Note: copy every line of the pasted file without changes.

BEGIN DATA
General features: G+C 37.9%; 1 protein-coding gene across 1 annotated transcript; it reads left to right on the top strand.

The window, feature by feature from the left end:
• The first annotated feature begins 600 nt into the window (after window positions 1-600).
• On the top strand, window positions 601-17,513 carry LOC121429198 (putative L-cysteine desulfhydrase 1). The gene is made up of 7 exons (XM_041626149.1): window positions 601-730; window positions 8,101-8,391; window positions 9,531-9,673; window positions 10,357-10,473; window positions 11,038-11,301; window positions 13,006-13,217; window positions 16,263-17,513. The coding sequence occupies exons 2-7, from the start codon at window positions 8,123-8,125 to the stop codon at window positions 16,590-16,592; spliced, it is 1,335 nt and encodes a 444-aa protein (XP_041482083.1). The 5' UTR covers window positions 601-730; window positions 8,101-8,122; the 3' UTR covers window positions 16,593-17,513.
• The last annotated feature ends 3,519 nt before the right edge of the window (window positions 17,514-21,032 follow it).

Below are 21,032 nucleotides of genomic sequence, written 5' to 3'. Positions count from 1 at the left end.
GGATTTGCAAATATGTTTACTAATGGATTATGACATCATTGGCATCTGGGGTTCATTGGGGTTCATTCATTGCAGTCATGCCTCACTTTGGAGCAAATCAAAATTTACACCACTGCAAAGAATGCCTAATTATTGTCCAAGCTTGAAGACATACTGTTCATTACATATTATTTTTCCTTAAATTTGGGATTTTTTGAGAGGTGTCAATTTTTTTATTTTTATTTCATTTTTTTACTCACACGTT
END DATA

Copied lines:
General features: G+C 37.9%; 1 protein-coding gene across 1 annotated transcript; it reads left to right on the top strand.

The window, feature by feature from the left end:
• The first annotated feature begins 600 nt into the window (after window positions 1-600).
• On the top strand, window positions 601-17,513 carry LOC121429198 (putative L-cysteine desulfhydrase 1). The gene is made up of 7 exons (XM_041626149.1): window positions 601-730; window positions 8,101-8,391; window positions 9,531-9,673; window positions 10,357-10,473; window positions 11,038-11,301; window positions 13,006-13,217; window positions 16,263-17,513. The coding sequence occupies exons 2-7, from the start codon at window positions 8,123-8,125 to the stop codon at window positions 16,590-16,592; spliced, it is 1,335 nt and encodes a 444-aa protein (XP_041482083.1). The 5' UTR covers window positions 601-730; window positions 8,101-8,122; the 3' UTR covers window positions 16,593-17,513.
• The last annotated feature ends 3,519 nt before the right edge of the window (window positions 17,514-21,032 follow it).

Below are 21,032 nucleotides of genomic sequence, written 5' to 3'. Positions count from 1 at the left end.
GGATTTGCAAATATGTTTACTAATGGATTATGACATCATTGGCATCTGGGGTTCATTGGGGTTCATTCATTGCAGTCATGCCTCACTTTGGAGCAAATCAAAATTTACACCACTGCAAAGAATGCCTAATTATTGTCCAAGCTTGAAGACATACTGTTCATTACATATTATTTTTCCTTAAATTTGGGATTTTTTGAGAGGTGTCAATTTTTTTATTTTTATTTCATTTTTTTACTCACACGTT